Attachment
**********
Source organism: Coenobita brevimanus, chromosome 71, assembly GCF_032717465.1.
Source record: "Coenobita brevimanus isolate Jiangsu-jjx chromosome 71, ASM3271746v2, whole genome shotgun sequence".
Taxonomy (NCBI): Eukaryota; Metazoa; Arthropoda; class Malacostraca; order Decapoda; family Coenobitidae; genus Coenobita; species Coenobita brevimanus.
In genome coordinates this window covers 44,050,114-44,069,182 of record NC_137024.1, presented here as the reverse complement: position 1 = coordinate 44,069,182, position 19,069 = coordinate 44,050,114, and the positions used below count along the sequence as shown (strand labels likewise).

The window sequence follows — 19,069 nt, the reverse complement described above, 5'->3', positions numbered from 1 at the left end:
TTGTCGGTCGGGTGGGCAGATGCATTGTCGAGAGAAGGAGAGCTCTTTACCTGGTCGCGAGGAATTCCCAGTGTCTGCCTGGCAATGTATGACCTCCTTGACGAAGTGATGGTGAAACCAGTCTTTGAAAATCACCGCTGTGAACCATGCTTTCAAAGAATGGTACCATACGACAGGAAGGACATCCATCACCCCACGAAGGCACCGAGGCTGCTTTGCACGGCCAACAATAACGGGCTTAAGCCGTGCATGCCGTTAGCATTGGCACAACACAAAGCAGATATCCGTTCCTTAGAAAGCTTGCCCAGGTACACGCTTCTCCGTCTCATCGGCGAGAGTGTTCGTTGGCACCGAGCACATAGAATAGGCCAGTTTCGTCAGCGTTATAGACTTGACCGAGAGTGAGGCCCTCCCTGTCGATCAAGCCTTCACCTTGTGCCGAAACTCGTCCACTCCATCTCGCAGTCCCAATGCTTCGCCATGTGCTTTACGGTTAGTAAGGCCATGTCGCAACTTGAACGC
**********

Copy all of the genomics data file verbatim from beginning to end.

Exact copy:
Source organism: Coenobita brevimanus, chromosome 71, assembly GCF_032717465.1.
Source record: "Coenobita brevimanus isolate Jiangsu-jjx chromosome 71, ASM3271746v2, whole genome shotgun sequence".
Taxonomy (NCBI): Eukaryota; Metazoa; Arthropoda; class Malacostraca; order Decapoda; family Coenobitidae; genus Coenobita; species Coenobita brevimanus.
In genome coordinates this window covers 44,050,114-44,069,182 of record NC_137024.1, presented here as the reverse complement: position 1 = coordinate 44,069,182, position 19,069 = coordinate 44,050,114, and the positions used below count along the sequence as shown (strand labels likewise).

The window sequence follows — 19,069 nt, the reverse complement described above, 5'->3', positions numbered from 1 at the left end:
TTGTCGGTCGGGTGGGCAGATGCATTGTCGAGAGAAGGAGAGCTCTTTACCTGGTCGCGAGGAATTCCCAGTGTCTGCCTGGCAATGTATGACCTCCTTGACGAAGTGATGGTGAAACCAGTCTTTGAAAATCACCGCTGTGAACCATGCTTTCAAAGAATGGTACCATACGACAGGAAGGACATCCATCACCCCACGAAGGCACCGAGGCTGCTTTGCACGGCCAACAATAACGGGCTTAAGCCGTGCATGCCGTTAGCATTGGCACAACACAAAGCAGATATCCGTTCCTTAGAAAGCTTGCCCAGGTACACGCTTCTCCGTCTCATCGGCGAGAGTGTTCGTTGGCACCGAGCACATAGAATAGGCCAGTTTCGTCAGCGTTATAGACTTGACCGAGAGTGAGGCCCTCCCTGTCGATCAAGCCTTCACCTTGTGCCGAAACTCGTCCACTCCATCTCGCAGTCCCAATGCTTCGCCATGTGCTTTACGGTTAGTAAGGCCATGTCGCAACTTGAACGC